Parenting an anxious child

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Parenting in itself is a challange, and can be more challangeing if your child suffers from any of the anxiety disorders. This is a part of the fellow lecture series delivered by the author on 3/9/12. This presentation discusses the strategies for parenting an anxious child.

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Parenting an anxious child

  1. 1. Parenting anAnxious ChildWhat parents should knowFellow Lecture SeriesMarch 9th 2011Pallav Pareek M.D.
  2. 2. Freeing Your Child From Anxiety byTamar E Chansky Ph.DHelping Your Anxious Child (A step bystep guide for parents) Rapee et.alYour Anxious Child : John S DaceyHandbook of Clinical Family Therapy
  3. 3.  Anxiety is an expected, normal and transient response to stress; it may be a necessary cue for adaptation, and coping What makes it pathological?a) Autonomy: No/minimal recognizable triggerb) Intensity: exceeds pt’s capacity to bearc) Duration: persistent rather than transientd) Behavior: avoidance or withdrawal
  4. 4.  NO !!!! Anxiety (abnormal) results from unknown internal stimulus or excessive response to the external stimulus While Fear is sense of dread and foreboding that occurs in response to an external threatening event.
  5. 5. Simple Phobia, Social Phobia, AgoraphobiaPanic Disorder, Generalized Anxiety DisorderSeparation Anxiety DisorderPost Traumatic Stress Disorder, OCD
  6. 6.  Harder to calm themselves Usually above average creativity, they can’t use this creativity in coping Even with a good plan: get discouraged/quit easily Fail to recognize their success
  7. 7.  Reassurance is a natural parental response to a child’s distress No reassurance » alone & insecure Children with anxiety: ask for reassurance far more often » VICIOUS cycle If the heavens are falling: no amount of kisses and hugs are too much, but for an excessive unjustified fear » child learns a wrong message
  8. 8.  Often it feels: “They could do it only if they tried a little harder” & it’s not easy NOT to become angry or frustrated on your anxious child Anger More fright & anxiety
  9. 9.  COPE method Calming the nervous system Originating an imaginative plan Persisting in the face of obstacles Evaluating and adjusting the plan
  10. 10.  Stressful Situation Fight/Flight Hard wired human response We should not elicit the FF response for every trivial situation Ways to calm the nervous sytema) Abdominal Breath Controlb) Sensory awareness :know your orangec) Personal Punching Pillow: Ventd) Know your heart Ratee) Paradoxical Paradigm (witch hairy, scary witch)f) Scale the fearsg) Link it to an ouch (rubber-band around wrist)
  11. 11.  Vertical vs. lateral thinking Writing stories (completion) Functional freedom (uses of brick) Mindless activities (don’t use in OCD) You be me Empty Chair Successive approximation
  12. 12.  Identify the problems It’s not scary after all. Glorify well intentioned mistakes Model moderate risk taking Negative vs Positive thoughts (write them down) We got your back…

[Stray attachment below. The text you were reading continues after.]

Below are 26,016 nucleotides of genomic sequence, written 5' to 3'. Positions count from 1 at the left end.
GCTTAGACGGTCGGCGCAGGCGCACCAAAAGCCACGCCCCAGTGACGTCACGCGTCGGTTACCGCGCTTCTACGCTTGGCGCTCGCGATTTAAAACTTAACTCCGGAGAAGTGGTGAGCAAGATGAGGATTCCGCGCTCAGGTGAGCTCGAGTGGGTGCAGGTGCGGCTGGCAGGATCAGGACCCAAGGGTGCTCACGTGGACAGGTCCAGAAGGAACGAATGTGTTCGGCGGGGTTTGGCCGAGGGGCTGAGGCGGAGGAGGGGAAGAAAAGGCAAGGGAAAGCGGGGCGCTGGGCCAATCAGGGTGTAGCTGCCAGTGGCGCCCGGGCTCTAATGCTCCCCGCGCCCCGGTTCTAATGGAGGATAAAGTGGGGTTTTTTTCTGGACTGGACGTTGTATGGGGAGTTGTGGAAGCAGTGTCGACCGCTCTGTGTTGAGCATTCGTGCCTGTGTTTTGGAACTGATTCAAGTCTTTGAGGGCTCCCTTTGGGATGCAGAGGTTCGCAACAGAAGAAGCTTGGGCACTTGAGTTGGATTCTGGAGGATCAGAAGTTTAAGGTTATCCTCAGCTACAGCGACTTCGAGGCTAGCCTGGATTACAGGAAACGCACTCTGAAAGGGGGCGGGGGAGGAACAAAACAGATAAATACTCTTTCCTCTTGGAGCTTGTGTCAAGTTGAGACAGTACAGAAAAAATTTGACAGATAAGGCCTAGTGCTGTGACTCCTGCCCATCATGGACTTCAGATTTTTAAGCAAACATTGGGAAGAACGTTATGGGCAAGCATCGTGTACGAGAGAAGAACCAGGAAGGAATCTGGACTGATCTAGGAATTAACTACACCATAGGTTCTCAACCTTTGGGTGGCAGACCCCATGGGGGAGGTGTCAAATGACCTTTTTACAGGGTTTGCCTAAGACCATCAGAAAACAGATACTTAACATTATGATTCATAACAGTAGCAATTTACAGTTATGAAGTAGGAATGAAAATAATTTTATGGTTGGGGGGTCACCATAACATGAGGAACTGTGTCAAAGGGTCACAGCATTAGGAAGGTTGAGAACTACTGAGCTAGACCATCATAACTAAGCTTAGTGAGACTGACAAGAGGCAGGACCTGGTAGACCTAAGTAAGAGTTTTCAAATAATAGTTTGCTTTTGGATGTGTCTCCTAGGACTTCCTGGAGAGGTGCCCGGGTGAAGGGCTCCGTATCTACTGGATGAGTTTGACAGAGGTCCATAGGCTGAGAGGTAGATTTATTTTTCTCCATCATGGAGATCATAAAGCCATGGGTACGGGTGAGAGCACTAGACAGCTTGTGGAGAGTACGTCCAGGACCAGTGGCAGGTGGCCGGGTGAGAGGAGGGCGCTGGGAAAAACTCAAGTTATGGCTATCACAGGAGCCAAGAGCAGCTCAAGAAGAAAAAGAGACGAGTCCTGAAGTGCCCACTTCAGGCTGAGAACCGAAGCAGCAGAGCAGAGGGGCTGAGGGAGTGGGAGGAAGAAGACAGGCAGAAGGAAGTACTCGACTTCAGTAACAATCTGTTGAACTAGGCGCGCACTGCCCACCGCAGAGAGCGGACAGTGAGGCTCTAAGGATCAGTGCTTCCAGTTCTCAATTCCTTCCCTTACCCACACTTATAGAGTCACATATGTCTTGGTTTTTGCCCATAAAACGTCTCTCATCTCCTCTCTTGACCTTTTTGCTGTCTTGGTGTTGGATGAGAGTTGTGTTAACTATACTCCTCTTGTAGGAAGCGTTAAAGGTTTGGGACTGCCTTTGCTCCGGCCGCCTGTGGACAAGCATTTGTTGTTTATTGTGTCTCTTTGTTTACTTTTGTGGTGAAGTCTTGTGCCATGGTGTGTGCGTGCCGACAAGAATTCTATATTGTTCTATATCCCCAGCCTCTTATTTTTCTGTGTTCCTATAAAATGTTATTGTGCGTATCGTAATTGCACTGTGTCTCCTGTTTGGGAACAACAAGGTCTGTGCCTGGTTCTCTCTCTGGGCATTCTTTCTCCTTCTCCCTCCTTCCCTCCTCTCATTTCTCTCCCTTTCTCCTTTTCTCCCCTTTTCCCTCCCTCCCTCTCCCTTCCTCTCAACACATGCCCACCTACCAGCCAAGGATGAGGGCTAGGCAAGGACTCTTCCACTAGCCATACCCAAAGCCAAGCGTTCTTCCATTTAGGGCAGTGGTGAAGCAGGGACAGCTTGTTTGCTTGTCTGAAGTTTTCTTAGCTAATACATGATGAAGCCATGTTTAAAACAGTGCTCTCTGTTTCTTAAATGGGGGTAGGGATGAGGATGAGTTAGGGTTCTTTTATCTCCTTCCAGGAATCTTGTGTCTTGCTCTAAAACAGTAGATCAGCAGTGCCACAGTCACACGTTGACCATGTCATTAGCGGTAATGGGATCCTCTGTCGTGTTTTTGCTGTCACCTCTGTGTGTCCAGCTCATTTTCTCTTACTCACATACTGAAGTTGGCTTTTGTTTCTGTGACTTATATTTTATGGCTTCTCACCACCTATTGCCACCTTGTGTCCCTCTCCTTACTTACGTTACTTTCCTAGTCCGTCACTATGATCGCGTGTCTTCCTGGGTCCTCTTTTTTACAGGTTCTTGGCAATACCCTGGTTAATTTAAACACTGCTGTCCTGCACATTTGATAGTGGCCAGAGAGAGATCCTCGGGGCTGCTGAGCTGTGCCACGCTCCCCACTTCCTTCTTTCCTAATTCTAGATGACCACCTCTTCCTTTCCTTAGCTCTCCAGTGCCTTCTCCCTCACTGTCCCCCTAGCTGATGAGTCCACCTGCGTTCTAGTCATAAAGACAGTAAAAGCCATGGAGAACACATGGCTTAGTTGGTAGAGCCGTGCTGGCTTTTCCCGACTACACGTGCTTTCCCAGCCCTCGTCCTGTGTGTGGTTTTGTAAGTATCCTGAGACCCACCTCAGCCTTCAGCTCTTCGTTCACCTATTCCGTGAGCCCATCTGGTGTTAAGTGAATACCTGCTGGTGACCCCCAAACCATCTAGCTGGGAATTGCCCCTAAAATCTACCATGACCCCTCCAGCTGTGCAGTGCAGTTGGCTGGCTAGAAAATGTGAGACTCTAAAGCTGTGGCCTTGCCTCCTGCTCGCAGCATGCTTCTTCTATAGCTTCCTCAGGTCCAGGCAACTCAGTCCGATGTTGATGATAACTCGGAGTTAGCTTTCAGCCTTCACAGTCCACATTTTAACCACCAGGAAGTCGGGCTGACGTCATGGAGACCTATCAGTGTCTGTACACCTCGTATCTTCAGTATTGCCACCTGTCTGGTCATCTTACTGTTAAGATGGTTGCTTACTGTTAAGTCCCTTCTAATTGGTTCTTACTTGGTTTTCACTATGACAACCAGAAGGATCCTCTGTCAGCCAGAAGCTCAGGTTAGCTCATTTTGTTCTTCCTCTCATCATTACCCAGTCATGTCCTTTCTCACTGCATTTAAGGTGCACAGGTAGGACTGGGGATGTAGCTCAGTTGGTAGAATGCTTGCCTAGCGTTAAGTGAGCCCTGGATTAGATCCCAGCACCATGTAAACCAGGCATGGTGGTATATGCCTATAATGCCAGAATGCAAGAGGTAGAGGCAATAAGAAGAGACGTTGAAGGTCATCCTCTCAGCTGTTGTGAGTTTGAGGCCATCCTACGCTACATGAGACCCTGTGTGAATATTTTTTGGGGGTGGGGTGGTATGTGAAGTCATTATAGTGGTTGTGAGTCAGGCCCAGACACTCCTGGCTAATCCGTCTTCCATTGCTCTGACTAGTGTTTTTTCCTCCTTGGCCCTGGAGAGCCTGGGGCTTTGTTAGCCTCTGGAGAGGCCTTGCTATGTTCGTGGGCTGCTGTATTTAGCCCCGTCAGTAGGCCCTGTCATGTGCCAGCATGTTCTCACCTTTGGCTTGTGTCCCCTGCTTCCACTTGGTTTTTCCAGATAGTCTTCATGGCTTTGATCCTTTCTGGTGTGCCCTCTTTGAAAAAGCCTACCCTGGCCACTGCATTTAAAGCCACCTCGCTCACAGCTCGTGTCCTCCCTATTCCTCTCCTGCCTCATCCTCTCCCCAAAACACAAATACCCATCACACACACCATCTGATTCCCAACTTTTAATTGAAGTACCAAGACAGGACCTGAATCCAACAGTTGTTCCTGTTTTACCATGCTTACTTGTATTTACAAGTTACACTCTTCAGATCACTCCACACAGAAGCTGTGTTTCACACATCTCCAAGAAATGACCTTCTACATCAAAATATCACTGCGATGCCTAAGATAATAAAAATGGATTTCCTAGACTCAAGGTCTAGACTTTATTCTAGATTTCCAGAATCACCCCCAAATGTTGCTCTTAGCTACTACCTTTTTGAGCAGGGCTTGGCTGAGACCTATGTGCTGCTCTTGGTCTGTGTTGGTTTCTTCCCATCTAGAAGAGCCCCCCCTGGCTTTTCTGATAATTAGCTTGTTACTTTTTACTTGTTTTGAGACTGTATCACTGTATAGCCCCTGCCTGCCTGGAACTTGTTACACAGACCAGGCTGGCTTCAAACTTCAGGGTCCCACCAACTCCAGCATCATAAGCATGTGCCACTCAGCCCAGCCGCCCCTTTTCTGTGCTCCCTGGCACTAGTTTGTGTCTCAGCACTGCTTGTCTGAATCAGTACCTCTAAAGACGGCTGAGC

13. 13.  Plans are fluid Let them have feedback on their own (photos/videos) Charting success Pretest vs post test
  14. 14.  Pass on your own fears. Letting them face challenges is better than overprotection Leave perfectionism for your own self ALWAYS REMEMBER Reflective listening is the key !!!!
  15. 15.  Based on the Cool Kids Program, developed by Ronald Rapee Ph.D. and group at Macquarie University Sydney AUS.
  16. 16.  Based on Cognitive therapy principles Event “Iam waiting to be picked up from school, mom is late” Thought : She could be dead Evidence: its been only 10 minutes, (?) traffic, she was late twice before (never died), other kids are still there (not all parents could be dead) Reorganized Realistic thought: She is running late, and will arrive soon
  17. 17.  Rewarding Brave, non anxious behavior (no matter how small a bravery: start from there) Ignoring behaviors you don’t want Modeling brave, non-anxious behavior
  18. 18.  Be Consistent (more so for an anxious child) Keep your emotions in check Distinguish between anxious and naughty: even if anxious some behaviors are not pardonable Removal of privileges Natural consequences are sometimes the best teachers
  19. 19.  The MASTERPLAN1) Empathize what your child is feeling2) Re-label the problems (anxieties) as the worry brain3) Rewire, act with smarts not with fears4) Get body on board: deactivate alarms5) Refocus: on what we need to do6) Reinforce your child’s efforts at fighting
  20. 20.  Anxiety Disorders Association of America http://www.adaa.org/ Worry Wise Kids : http://www.worrywisekids.org/parents/paren ting_child.html The Child Anxiety Network http://www.childanxiety.net/ Cool Kids Program Sydney Australia: http://www.kidsmatter.edu.au/primary/progr ams-guide/cool-kids-school-version/
  21. 21.  St. Louis Behavioral medicine Institute : 1129 Macklind Ave. Phone: 314-534-0200 http://www.slbmi.com/ Dr. Jennifer L Abel (Psychologist specializing in Anxiety disorders) 314 -721-7201 http://www.anxietystlouispsycholog ist.com/ Family Resource center 3rd floor in St. Louis Children’s Hospital : 314- 454-2350 http://www.stlouischildrens.org/con tent/familyresourcecenter.htm Center for Cognitive Behavioral Therapy, St. Louis, Inc 314-576- 4900 http://site.cbt-stl.com/
  22. 22. When I wasyoung, Iadmired cleverpeople. Nowthat I am old, Iadmire kindpeople.~AbrahamJoshua Heschel

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